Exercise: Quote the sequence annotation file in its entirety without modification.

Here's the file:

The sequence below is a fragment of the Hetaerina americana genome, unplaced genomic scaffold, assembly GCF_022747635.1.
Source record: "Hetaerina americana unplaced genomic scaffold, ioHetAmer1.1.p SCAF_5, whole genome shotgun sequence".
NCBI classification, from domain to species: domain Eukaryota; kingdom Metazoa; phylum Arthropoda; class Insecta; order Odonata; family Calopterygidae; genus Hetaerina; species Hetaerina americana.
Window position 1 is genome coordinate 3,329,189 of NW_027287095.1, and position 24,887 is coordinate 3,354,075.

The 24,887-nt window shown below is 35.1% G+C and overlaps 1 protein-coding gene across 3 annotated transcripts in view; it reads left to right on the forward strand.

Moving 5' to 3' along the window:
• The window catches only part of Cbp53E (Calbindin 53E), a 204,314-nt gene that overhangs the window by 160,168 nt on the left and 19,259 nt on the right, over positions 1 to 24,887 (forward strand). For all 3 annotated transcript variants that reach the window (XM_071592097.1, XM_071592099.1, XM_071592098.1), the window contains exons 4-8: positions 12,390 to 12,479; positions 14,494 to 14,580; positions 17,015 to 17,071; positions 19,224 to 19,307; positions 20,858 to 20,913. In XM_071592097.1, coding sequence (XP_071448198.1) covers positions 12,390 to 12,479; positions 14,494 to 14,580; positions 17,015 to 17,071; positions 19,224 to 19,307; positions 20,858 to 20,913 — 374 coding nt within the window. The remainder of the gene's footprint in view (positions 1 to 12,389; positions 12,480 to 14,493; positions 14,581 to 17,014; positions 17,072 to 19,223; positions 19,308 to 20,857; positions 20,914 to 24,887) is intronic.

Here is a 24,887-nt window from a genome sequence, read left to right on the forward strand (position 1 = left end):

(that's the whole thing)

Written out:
The sequence below is a fragment of the Hetaerina americana genome, unplaced genomic scaffold, assembly GCF_022747635.1.
Source record: "Hetaerina americana unplaced genomic scaffold, ioHetAmer1.1.p SCAF_5, whole genome shotgun sequence".
NCBI classification, from domain to species: domain Eukaryota; kingdom Metazoa; phylum Arthropoda; class Insecta; order Odonata; family Calopterygidae; genus Hetaerina; species Hetaerina americana.
Window position 1 is genome coordinate 3,329,189 of NW_027287095.1, and position 24,887 is coordinate 3,354,075.

The 24,887-nt window shown below is 35.1% G+C and overlaps 1 protein-coding gene across 3 annotated transcripts in view; it reads left to right on the forward strand.

Moving 5' to 3' along the window:
• The window catches only part of Cbp53E (Calbindin 53E), a 204,314-nt gene that overhangs the window by 160,168 nt on the left and 19,259 nt on the right, over positions 1 to 24,887 (forward strand). For all 3 annotated transcript variants that reach the window (XM_071592097.1, XM_071592099.1, XM_071592098.1), the window contains exons 4-8: positions 12,390 to 12,479; positions 14,494 to 14,580; positions 17,015 to 17,071; positions 19,224 to 19,307; positions 20,858 to 20,913. In XM_071592097.1, coding sequence (XP_071448198.1) covers positions 12,390 to 12,479; positions 14,494 to 14,580; positions 17,015 to 17,071; positions 19,224 to 19,307; positions 20,858 to 20,913 — 374 coding nt within the window. The remainder of the gene's footprint in view (positions 1 to 12,389; positions 12,480 to 14,493; positions 14,581 to 17,014; positions 17,072 to 19,223; positions 19,308 to 20,857; positions 20,914 to 24,887) is intronic.

Here is a 24,887-nt window from a genome sequence, read left to right on the forward strand (position 1 = left end):